increase in transport cost as well as increase in price of agricultural product.
For instance, an increase in the pump prices of PMS from N65 per litre to
between N138 official price and N140 commercial price (Adeleke & Gafar, 2012), was
responsible for the astronomical increase in transport fare, and this has
consequently led to an increase in price foodstuffs like Rice from 8,000 naira
per bag to 19,000 naira per bag and other basic essentials.

Federal government decision to remove fuel subsidy has resulted to persistence
increase in general price level, and it has brought so much hardship on the
civil society at large, and most especially the civil servants because their
monthly income is no longer enough to make ends meet; this is as a result of
the fact that an increase in fuel price would most likely bring about an
increase in price of food stuffs and other basic necessities, and the income to
buy all these things has not been increasing proportionately with the price
level. Besides; fixed income earners like retirees felt the pressure of subsidy
removal more.

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Nigeria is said to be the large net importer of gasoline and other petroleum
products despite being endowed with vast amount of petroleum resources.
Consequently; the advent of fuel subsidy removal has resulted to the depression
of Nigeria’s international financial markets, Nigeria’s foreign exchange rates continue
to show weakness, naira posting a persistent slide against all major currency.
Unemployment rate is becoming alarming. Most industries are closing down
because of their inability to cope with the business challenges (Onyeizugbe and
Onwaka, 2012).

fuel subsidy removal is a sine qua nun for increase in fuel price, which
consequently leads to increase in the price of basic essentials. And as a
result of this, households and individuals are likely to spend a large
proportion of income on consumption and this tends to have a negative effect on
the saving rate at of people in the economy. It is on these premises that this
research is carried out to examine the fuel price, subsidy removal and
inflation in Nigeria.

1.2       OBJECTIVE

broad objective of the study is to investigate the fuel price, subsidy removal
and inflation in Nigeria. However, the specific objectives are:

To examine the impact of subsidy removal
on selected food items such as garri, rice, and beans.

To examine inflation growth rate since
the removal of fuel subsidy.



studies have been conducted on the fuel price, subsidy removal and inflation in
Nigeria. And this study would be significant theoretically, methodologically
and empirically.

relating this study to other studies conducted by Innocent Okwanya et al (2015),
Danladi Bashir (2016), Ekine D.I. et al
(2013), Stephen Ikani Ocheni (2015), Adewunmi Musa et al (2014), Chukwulobe
Ukamaka O. (2014), Ukeyima Nicholas Pever et al (2016); of which some of these
studies have no clear theoretical foundation, and while some of them adopted a
theoretical framework outside economics discipline except for the studies
conducted by Innocent Okwanya et al (2015), and Ukeyima Nicholas Pever et al (2016) that adopted  poverty gap theory and growth theory respectively. However; the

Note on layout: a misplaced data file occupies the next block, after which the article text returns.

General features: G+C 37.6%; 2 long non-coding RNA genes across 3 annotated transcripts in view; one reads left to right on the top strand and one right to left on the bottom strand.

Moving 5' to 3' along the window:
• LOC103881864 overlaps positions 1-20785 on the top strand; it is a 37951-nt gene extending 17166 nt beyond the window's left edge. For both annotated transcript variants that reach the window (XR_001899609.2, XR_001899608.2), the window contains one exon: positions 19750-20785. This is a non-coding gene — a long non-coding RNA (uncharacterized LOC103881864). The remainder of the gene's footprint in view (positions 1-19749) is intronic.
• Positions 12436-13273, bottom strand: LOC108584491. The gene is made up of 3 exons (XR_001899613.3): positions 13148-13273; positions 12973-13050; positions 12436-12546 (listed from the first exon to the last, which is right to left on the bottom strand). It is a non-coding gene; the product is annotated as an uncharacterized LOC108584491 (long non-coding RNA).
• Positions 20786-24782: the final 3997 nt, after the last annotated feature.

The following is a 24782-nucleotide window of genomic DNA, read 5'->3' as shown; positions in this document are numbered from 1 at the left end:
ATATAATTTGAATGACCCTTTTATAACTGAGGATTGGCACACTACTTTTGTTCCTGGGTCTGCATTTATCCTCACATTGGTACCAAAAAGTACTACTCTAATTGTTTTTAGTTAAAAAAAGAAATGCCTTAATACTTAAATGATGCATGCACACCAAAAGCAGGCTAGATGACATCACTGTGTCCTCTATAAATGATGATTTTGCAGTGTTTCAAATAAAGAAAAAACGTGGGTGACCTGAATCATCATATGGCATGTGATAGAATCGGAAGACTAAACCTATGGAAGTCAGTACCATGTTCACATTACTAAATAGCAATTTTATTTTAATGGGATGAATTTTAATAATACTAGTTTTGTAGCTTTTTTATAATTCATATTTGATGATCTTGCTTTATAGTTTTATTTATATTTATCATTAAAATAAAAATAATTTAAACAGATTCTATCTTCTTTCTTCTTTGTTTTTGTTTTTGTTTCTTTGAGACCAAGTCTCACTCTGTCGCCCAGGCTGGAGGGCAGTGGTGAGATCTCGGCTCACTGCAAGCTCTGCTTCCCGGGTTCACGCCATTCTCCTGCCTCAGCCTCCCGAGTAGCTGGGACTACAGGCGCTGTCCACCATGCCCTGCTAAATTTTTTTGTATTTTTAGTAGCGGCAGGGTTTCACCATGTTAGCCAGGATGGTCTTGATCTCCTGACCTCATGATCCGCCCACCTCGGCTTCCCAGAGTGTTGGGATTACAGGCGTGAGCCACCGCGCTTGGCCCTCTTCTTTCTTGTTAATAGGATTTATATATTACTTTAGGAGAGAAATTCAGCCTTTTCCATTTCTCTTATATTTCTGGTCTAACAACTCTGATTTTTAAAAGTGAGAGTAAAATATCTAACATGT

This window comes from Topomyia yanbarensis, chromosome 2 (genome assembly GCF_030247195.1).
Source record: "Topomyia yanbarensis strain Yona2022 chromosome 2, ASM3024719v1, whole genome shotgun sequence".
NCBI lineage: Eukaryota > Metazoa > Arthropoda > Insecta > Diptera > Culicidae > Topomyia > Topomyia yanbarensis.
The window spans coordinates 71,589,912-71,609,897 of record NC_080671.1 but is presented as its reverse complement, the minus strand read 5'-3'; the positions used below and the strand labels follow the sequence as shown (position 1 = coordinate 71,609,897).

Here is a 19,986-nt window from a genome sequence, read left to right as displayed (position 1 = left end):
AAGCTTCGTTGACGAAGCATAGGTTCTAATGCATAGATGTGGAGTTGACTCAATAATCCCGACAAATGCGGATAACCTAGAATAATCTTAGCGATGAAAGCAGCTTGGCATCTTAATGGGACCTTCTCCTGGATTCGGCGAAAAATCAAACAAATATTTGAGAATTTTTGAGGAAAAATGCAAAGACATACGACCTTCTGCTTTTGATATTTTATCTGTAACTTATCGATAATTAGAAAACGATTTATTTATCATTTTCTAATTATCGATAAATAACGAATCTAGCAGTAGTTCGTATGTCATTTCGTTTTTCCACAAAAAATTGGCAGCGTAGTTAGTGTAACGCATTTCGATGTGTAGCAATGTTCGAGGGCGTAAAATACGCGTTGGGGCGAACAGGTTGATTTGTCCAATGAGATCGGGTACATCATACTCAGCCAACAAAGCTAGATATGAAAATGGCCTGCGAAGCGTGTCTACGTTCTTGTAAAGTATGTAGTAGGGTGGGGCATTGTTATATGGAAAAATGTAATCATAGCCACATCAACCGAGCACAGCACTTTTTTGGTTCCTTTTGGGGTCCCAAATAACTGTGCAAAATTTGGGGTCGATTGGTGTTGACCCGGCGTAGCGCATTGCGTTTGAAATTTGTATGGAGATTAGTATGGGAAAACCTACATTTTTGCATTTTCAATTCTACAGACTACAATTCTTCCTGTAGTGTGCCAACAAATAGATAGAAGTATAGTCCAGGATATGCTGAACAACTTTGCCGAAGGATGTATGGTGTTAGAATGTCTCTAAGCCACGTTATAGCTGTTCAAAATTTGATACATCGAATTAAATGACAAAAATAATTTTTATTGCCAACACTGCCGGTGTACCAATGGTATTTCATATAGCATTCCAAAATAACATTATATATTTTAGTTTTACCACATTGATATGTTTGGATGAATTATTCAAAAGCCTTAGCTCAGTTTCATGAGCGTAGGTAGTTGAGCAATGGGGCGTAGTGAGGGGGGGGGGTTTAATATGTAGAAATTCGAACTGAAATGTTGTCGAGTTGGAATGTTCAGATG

theoretical significance of this study lies in fact that this study would adopt
two different economics theory as it theoretical framework and these theories
includes general equilibrium theory and mark-up inflation theory.

previous studies on the fuel price, subsidy removal and inflation in Nigeria
were carried out with data sourced from a secondary source. This study would
also be carried out with a secondary data sourced from relevant institutions
that specialized in giving up to date information about the variables related to this study. And the
estimation techniques that would be employ includes The Augmented Dickey Fuller
(ADF) and the Phillips-Perron tests are used to test the stationarity of the
data, Ordinary Least Squares will be used to estimate the
parameters in the models because OLS has the minimum variance (efficiency) and
that it is an unbiased estimator, and relevant descriptive
statistics. These estimation techniques were by Ekine D.I. et al (2013), Innocent
Okwanya et al (2015), and Adewunmi Musa
et al (2014).

Empirically; from 1966 to 2012, Nigeria had removed
subsidy 24 times in 58 years, and that the prices of most food items increased
astronomically from 2001 to 2012 especially beef and fish due to fuel subsidy Ekine
D.I. et al (2013). This claim requires further verification and it is necessary
to identify the reasons for the recent escalation in the price of foodstuff. In
another study, it was claimed that the
fuel subsidy removal does not have short run impact on the social well-being of
Nigerians Adewunmi Musa
et al (2014). This claim also needs to be verified.

conclusion; this study would contribute to existing
literature and would serve as a springboard for further research.


The study focuses on the fuel price, subsidy
removal and inflation in Nigeria, so the
subsequent literature and its related empirical analysis would be strictly
limited to this area. More so, the scope of this project in terms of location covers
Nigeria. Since the study focus on the fuel price, subsidy
removal and inflation in Nigeria.

the data relevant to this study would be sourced from relevant institutions
that give up to date information about variables related to this study, and all
estimation techniques that would be employed to analyze the data of this study
would be manipulated appropriately in order to achieve the set objectives of
this study.






2.0       BACKGROUND

are aids from government granted directly to an individual or private
commercial enterprise considered beneficial to the public. It could also be a
grant or gift of money from a government to a private company, organization, or
charity to help it function.

Nigeria, subsidy is the financial aid given by the government to independent oil
marketers for them to supply their products at a cheaper rate for the benefit
of the whole nation. This move is aimed to bolster the economy, provide social
amenities for the people, stabilize the market, create employment opportunities
and on the assumption in some quarters; it is capable to curtail corruption. The
Nigeria Extractive Industries Transparency Initiative (NEITI, 2011) notes that
the issue of subsidy is not alien to the nation’s blood stream because it